Mayor to be directly elected

Mayor to be directly elected


Change is coming to City of Gosnells elections and meetings – whether the city likes it or not.

The Local Government Reform package, spearheaded by Local Government Minister John Carey, will force local governments across the state to face changes.

For Gosnells, the major changes will be mandatory livestreaming, and the direct election of the mayor.

The city has never directly elected a mayor, and mayor Terresa Lyons said there were risks inherent in the process.

“I’m not sure how ratepayers will respond, they’ve never had to do it before but I’m sure they’re more than capable.

“There’s a level of competitiveness with a directly elected mayor that people can become uncomfortable with, and I think in other local governments, considerable funding is spent by candidates to become elected so that means only those with plenty of money to give up are in with a chance to win and I think that’s a disappointing part of it.

“The other issue is direct elect mayors that come in and don’t know a single thing about local government.

“If they want to go down the path of directly elected mayors, they should at least have a requirement that they’ve served on council for a couple of years prior, but I’m not sure that will happen.”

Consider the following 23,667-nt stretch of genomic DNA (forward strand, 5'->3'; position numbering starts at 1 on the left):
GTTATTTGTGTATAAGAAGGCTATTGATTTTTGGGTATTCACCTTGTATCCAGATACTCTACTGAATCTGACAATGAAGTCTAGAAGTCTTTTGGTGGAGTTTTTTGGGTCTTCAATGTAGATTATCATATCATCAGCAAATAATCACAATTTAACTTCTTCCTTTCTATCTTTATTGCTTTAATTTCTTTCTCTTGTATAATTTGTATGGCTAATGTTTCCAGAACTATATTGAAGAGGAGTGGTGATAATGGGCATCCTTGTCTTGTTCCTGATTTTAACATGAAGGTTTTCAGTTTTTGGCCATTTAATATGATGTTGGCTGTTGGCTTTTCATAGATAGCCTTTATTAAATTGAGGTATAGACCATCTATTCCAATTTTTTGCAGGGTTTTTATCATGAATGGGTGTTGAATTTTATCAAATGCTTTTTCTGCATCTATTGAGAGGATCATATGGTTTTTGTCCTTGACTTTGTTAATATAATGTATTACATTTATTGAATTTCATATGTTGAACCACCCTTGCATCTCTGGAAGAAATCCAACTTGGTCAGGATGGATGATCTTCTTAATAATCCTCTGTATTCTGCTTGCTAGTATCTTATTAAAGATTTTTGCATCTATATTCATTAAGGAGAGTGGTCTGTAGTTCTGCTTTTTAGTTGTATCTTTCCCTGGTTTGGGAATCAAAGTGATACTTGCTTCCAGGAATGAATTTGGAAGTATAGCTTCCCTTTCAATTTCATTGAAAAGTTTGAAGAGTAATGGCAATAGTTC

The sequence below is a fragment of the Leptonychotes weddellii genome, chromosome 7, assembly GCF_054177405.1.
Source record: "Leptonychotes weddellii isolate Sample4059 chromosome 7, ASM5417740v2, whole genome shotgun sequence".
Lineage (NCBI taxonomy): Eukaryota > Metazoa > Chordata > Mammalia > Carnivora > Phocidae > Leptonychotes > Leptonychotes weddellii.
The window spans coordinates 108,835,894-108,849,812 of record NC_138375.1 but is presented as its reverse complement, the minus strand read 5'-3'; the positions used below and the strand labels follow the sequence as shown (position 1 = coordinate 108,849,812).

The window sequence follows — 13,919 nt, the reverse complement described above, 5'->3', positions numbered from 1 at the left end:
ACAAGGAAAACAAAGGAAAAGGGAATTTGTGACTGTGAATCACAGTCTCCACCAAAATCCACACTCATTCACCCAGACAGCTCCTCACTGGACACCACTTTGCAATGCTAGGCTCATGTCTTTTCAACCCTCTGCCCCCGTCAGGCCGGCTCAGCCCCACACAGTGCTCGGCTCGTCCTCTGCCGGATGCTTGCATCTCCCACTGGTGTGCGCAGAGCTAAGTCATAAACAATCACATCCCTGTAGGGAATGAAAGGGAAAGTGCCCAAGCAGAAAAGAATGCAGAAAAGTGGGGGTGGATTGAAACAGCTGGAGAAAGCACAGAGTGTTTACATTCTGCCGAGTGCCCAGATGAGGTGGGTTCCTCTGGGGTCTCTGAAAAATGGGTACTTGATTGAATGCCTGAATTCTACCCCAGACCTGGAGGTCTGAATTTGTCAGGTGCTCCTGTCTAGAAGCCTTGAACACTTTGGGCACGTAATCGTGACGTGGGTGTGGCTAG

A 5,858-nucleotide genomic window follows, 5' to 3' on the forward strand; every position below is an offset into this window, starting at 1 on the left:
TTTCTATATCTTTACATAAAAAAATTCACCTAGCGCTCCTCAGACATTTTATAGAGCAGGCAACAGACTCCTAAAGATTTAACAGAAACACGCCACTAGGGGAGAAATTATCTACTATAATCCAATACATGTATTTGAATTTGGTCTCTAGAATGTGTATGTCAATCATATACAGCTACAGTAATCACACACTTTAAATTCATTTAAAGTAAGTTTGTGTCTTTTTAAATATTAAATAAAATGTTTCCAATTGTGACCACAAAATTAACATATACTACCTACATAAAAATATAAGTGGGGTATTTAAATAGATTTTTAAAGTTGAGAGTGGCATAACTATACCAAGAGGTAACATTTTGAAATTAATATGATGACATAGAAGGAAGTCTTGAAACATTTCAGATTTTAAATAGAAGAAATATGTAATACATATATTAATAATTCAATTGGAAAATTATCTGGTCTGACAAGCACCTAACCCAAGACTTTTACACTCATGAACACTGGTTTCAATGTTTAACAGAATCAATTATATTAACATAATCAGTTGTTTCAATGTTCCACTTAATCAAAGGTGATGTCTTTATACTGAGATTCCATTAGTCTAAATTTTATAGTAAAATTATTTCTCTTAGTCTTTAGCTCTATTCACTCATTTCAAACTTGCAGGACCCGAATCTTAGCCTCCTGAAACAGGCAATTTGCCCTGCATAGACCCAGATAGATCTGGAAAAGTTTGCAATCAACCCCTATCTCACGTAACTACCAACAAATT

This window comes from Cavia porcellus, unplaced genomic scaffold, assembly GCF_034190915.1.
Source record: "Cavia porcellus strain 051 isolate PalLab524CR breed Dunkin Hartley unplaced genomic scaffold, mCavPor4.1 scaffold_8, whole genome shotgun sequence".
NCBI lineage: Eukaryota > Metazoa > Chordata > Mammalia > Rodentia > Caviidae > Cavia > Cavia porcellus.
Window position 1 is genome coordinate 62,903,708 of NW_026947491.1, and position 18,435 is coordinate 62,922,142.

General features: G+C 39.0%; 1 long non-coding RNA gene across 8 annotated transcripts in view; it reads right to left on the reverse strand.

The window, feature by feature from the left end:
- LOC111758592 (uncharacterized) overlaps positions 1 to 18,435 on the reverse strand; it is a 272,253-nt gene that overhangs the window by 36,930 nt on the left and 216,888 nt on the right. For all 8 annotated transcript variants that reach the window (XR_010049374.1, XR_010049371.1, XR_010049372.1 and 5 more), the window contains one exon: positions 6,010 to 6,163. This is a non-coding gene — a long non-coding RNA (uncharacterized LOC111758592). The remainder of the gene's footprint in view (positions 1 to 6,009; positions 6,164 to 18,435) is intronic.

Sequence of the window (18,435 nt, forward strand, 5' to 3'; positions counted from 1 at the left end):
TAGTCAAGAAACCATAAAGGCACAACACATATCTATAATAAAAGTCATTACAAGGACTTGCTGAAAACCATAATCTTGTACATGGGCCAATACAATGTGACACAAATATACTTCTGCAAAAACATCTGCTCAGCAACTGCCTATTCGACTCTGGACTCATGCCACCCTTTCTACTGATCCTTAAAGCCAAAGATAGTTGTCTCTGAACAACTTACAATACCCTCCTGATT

Cr Lynes doesn’t believe the shift to compulsory livestreaming will be an issue, given the city has been recording meetings for some-time.

She is also a firm advocate for new rules that will see a three-month suspension for councillors convicted of major breaches of the Local Government Act, rising to a ten-year-ban for a third offence.

It’s something she would like to see applied, albeit at a different level, to minor breaches.

“Absolutely agree with it, there should be tougher penalties for breaches of the act.

“The areas between what’s minor and what’s a breach are so grey, but I think if you get done for a minor breach there should be a monetary penalty, or time off – they need to have something of consequence behind them. “